Monday, October 30, 2006

In defense of Halloween

Lint Hatcher has a book, and a few other things, available at the linked site about the place Halloween has in Christian society. An excerpt of the book is available for download, too.

I just want to make one point that Hatcher didn't quite directly address in the press kit available at his web site. He talks about how many people, especially Protestants, are trying to get away from Halloween because they find all the costumes and trappings are pagan, or at least morbid, and if either one isn't satanic enough, the two together must be.

Well, I think it's crap. Something isn't satanic, or even bad, just because someone who wasn't baptized used to do it. A non-costumed, no-skeletons-in-sight "harvest festival" party is as pagan as anything, but folks know better than to fly off the handle at the staging of one because, hey, harvesting crops is important no matter whom or what you worship (or don't).

Not that I don't believe in Satan. I do believe an angel named Lucifer made a bad choice and has been malicious and spiteful ever since, and I don't think he's one to take lightly--

no, let me rephrase. Satan is not one to dismiss lightly, but he's already on the losing side, and the only One we need to take seriously (although He does have a sense of humor, and is exquisite in joy) is God, the one who's actually in charge. Satan can do us very little harm, perhaps all of which must come through temptation, one way or another.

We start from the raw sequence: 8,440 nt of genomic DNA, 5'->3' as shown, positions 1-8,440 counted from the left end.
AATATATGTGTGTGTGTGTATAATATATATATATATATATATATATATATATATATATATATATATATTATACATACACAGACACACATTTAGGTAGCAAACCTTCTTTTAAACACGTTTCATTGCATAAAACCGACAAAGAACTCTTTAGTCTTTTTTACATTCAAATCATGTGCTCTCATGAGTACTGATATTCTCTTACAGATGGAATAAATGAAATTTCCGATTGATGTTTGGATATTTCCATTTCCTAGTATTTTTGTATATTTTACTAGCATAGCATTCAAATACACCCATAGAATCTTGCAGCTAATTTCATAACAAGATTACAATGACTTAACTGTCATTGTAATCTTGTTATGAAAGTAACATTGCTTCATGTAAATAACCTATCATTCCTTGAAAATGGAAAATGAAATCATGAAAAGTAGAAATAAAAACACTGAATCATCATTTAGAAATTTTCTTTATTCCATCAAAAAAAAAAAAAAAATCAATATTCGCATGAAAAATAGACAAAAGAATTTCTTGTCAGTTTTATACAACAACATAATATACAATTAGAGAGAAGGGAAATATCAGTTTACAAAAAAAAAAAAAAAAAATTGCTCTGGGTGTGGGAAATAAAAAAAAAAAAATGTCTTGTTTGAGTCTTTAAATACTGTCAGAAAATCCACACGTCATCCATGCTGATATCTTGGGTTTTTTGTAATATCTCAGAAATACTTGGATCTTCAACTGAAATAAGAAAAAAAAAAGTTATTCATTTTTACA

What I'm saying is don't mess around with stuff that's obviously geared to bringing you supernatural power or making contact with otherworldly forces, but don't give the devil more credit than he deserves. He doesn't deserve that honor. Further, too much of "the devil made me do it" really cuts into your own spiritual growth. It wouldn't be honest for you to deny that there is temptation to which you have succumbed, or to deny yourself the opportunity to learn to deal with temptation when you can't avoid it.

Go ahead, laugh. The devil hates your laughter more than any other reaction you might have. Don't afford him so much gravity that you're more worried about him jumping out from behind every tree, waiting to reach out from under every rock, than about God and the state of your relationship with Him. We make light of death and morbid things not to make friendly with ghostly bullies, as the pagans did, but because death is an integral part of life, one we must remind ourselves that has no permanence, no sting.

1 comment:

Joshua said...

I am against it. There is much violence associated with it, and people dress up as all sorts of horrible things.